Family Diversity

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  • Families & Relationships
    • Families & Household types
      • Nuclear families: A family consisting of an adult male and female with one or more children. (adopted as well)
      • Extended families: A family containing relatives in addition to the nuclear family.
      • Lone-parent families: Lone parent (either gender) with dependent children.
      • Reconstituted families: A family formed out of another relationship, otherwise known as a step-family.
      • Same-sex families: Same sex couple living together with children.
      • Non-family households: People living together who are not married or with children. (University houses)
      • Beanpole families: A multi-generational extended family, there are many different generations within the family but they have few siblings in each generation.
    • Reasons for family diversity
      • Demographic changes
        • Birth rates: Measured in relation to the number of live births per thousand of the population per year.
        • Family size: 7.7 million families with dependent children in the UK in 2012, 1 in 7 of which had 3 or more dependent children.
        • Ageing Population: The UK has an ageing popyulation/ Families are increasingly characterised by multi-generational bonds beyond the household.
        • Age of marriage
          • The age of marriage has increased for several reasons: - more couples are cohabiting - changing social norms and attitudes - extent of education for women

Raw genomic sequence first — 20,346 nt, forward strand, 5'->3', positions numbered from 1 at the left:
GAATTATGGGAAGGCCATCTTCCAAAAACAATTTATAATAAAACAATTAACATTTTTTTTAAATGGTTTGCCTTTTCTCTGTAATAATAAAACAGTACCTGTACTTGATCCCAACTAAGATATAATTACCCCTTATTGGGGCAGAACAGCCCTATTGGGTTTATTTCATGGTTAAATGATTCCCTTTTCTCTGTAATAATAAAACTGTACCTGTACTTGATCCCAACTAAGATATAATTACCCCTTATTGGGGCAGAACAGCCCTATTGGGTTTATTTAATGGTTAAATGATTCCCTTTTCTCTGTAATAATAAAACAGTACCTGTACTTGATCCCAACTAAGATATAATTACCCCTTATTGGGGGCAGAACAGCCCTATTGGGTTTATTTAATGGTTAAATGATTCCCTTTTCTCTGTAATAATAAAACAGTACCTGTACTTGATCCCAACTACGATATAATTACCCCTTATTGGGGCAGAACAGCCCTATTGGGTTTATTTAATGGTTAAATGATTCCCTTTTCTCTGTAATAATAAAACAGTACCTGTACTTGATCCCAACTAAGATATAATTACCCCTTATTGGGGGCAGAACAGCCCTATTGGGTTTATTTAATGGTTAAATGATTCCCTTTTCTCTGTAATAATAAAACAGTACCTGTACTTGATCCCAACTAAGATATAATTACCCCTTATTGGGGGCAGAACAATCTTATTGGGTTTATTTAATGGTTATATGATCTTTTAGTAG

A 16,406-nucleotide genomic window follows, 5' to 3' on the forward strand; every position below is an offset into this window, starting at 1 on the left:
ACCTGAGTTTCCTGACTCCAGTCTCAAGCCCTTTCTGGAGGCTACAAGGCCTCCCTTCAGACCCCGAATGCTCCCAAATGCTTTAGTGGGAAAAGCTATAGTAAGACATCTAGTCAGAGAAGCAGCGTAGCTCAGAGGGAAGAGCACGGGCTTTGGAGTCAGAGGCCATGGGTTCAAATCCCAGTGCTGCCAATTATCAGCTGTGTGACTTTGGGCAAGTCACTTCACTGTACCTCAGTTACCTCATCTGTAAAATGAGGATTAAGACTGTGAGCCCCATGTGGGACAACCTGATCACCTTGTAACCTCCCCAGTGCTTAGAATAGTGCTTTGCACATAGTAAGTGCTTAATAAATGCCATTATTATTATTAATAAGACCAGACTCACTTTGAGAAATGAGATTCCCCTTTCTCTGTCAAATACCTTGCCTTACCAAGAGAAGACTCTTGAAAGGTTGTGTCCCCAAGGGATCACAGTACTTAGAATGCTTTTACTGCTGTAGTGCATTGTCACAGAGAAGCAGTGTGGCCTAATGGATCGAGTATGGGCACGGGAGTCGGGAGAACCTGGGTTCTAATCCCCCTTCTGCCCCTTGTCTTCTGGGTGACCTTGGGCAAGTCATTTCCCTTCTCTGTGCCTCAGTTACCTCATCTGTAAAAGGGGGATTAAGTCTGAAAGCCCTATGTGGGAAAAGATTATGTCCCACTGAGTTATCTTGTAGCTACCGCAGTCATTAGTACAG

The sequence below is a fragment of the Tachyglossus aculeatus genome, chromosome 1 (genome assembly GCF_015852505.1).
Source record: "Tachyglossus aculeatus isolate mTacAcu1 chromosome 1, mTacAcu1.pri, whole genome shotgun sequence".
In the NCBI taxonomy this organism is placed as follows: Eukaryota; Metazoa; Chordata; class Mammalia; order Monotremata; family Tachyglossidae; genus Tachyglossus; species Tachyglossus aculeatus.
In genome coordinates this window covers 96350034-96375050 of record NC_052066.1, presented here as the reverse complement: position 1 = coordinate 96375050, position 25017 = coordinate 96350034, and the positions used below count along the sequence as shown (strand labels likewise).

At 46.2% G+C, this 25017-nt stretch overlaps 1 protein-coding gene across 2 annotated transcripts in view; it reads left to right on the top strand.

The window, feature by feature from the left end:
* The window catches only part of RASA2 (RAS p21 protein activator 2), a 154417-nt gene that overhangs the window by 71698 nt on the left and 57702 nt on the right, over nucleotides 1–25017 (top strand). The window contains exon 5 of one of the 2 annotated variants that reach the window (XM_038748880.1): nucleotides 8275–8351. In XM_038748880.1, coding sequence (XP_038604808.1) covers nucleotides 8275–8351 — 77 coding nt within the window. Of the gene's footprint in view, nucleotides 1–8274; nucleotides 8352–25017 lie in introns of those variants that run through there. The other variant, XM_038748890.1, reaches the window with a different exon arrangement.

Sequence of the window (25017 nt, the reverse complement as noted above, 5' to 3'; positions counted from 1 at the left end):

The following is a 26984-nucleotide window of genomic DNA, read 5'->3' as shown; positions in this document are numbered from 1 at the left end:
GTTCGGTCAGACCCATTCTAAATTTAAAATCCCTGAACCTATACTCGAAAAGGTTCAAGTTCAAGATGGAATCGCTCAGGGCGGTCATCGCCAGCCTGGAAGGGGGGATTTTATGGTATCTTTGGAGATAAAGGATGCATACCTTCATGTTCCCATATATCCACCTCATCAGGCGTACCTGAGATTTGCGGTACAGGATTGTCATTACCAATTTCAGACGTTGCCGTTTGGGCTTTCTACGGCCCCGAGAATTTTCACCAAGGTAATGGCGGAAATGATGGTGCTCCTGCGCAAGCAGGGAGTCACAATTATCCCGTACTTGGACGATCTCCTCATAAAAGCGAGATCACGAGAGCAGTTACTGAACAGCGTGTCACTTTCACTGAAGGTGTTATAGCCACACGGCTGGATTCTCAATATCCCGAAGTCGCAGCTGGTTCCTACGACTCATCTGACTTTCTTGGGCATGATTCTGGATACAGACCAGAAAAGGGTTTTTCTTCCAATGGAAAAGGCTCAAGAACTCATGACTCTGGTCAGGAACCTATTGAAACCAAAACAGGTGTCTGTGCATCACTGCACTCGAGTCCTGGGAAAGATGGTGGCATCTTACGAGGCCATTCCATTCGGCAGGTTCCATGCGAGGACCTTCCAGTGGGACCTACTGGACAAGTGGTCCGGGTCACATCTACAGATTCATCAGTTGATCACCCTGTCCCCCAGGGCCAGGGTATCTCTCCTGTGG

• Age of childbearing
          • Women have more freedom of choice in late modernity and many are exercising this by choosing to remain childless or at least to delay having children.
      • Trends in marriage : Since the early 1970s the number of marriages has declined, the average age at which couples marry has increased and an increasing proportion of marriages are remarriages.
      • Trends in cohabitation: According to ONS, the percentage of people aged 16 or over who were cohabiting steadily increased from 6.5% in 1996 to 11.7% in 2012.
      • Trends in divorce: In 2011, the UK had a divorce rate of 2.1 per 1,000 all adults.
    • Family Diversity
      • Social Class
        • Most children will follow their parents into a similar class position in society; most working-class children will go into working-class positions and middle-class to middle-class.
          • Bordieu (1973) calls 'cultural capital' - forms cultural knowledge that can help their children to do well in education and fit in better in the higher levels of society.
      • Ethnicity
        • People's family life is not determined by their ethnicity; however, there is also considerable evidence that the cultural values associated with different ethnic minorities in the UK influence the way people within them organise their families.
          • African-Caribbean families: Caribbean immigrants brought very different traditions of family life when they migrated to Britain from the 1950s onwards.
      • Sexuality
        • There is greater acceptance of same-sex relationships which has led to the emergence of new types of families and intimate relationships.
        • In 2012 there were 2,893,000 opposite sex couples in the UK and 69,000 same-sex couples.

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